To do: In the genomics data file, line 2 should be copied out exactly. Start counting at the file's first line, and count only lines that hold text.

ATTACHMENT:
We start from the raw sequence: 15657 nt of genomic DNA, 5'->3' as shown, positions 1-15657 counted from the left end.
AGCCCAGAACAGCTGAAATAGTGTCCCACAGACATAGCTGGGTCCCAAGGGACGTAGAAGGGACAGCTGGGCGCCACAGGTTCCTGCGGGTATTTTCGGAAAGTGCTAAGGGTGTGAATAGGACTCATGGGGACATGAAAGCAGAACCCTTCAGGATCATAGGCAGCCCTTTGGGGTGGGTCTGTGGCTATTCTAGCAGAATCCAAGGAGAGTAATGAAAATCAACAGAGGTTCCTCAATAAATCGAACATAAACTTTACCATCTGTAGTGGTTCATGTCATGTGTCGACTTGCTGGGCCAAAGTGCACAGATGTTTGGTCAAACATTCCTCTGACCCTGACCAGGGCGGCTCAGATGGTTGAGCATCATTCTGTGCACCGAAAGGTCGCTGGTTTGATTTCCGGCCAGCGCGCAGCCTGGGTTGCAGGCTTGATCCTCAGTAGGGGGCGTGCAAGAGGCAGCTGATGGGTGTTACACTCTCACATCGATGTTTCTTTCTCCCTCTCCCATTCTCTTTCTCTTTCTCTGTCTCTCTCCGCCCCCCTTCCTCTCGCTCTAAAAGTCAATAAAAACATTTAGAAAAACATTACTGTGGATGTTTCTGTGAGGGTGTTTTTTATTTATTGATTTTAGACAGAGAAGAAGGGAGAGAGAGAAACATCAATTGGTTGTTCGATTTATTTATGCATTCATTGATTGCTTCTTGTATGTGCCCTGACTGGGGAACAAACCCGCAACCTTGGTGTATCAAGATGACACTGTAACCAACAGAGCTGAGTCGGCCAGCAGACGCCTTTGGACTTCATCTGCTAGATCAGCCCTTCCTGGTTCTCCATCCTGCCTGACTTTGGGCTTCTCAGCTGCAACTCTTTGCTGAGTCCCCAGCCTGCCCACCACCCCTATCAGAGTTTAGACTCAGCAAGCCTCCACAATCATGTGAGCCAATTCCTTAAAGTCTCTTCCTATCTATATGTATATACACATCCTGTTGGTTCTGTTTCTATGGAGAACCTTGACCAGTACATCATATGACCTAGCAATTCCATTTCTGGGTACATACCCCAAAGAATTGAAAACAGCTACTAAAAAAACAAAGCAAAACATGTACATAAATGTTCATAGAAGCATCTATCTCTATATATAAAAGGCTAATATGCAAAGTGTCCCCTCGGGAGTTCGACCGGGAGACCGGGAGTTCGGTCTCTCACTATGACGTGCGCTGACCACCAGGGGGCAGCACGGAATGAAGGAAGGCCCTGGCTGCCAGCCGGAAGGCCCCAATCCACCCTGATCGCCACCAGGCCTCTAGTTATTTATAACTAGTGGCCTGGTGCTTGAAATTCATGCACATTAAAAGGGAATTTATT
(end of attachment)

AGCCCAGAACAGCTGAAATAGTGTCCCACAGACATAGCTGGGTCCCAAGGGACGTAGAAGGGACAGCTGGGCGCCACAGGTTCCTGCGGGTATTTTCGGAAAGTGCTAAGGGTGTGAATAGGACTCATGGGGACATGAAAGCAGAACCCTTCAGGATCATAGGCAGCCCTTTGGGGTGGGTCTGTGGCTATTCTAGCAGAATCCAAGGAGAGTAATGAAAATCAACAGAGGTTCCTCAATAAATCGAACATAAACTTTACCATCTGTAGTGGTTCATGTCATGTGTCGACTTGCTGGGCCAAAGTGCACAGATGTTTGGTCAAACATTCCTCTGACCCTGACCAGGGCGGCTCAGATGGTTGAGCATCATTCTGTGCACCGAAAGGTCGCTGGTTTGATTTCCGGCCAGCGCGCAGCCTGGGTTGCAGGCTTGATCCTCAGTAGGGGGCGTGCAAGAGGCAGCTGATGGGTGTTACACTCTCACATCGATGTTTCTTTCTCCCTCTCCCATTCTCTTTCTCTTTCTCTGTCTCTCTCCGCCCCCCTTCCTCTCGCTCTAAAAGTCAATAAAAACATTTAGAAAAACATTACTGTGGATGTTTCTGTGAGGGTGTTTTTTATTTATTGATTTTAGACAGAGAAGAAGGGAGAGAGAGAAACATCAATTGGTTGTTCGATTTATTTATGCATTCATTGATTGCTTCTTGTATGTGCCCTGACTGGGGAACAAACCCGCAACCTTGGTGTATCAAGATGACACTGTAACCAACAGAGCTGAGTCGGCCAGCAGACGCCTTTGGACTTCATCTGCTAGATCAGCCCTTCCTGGTTCTCCATCCTGCCTGACTTTGGGCTTCTCAGCTGCAACTCTTTGCTGAGTCCCCAGCCTGCCCACCACCCCTATCAGAGTTTAGACTCAGCAAGCCTCCACAATCATGTGAGCCAATTCCTTAAAGTCTCTTCCTATCTATATGTATATACACATCCTGTTGGTTCTGTTTCTATGGAGAACCTTGACCAGTACATCATATGACCTAGCAATTCCATTTCTGGGTACATACCCCAAAGAATTGAAAACAGCTACTAAAAAAACAAAGCAAAACATGTACATAAATGTTCATAGAAGCATCTATCTCTATATATAAAAGGCTAATATGCAAAGTGTCCCCTCGGGAGTTCGACCGGGAGACCGGGAGTTCGGTCTCTCACTATGACGTGCGCTGACCACCAGGGGGCAGCACGGAATGAAGGAAGGCCCTGGCTGCCAGCCGGAAGGCCCCAATCCACCCTGATCGCCACCAGGCCTCTAGTTATTTATAACTAGTGGCCTGGTGCTTGAAATTCATGCACATTAAAAGGGAATTTATT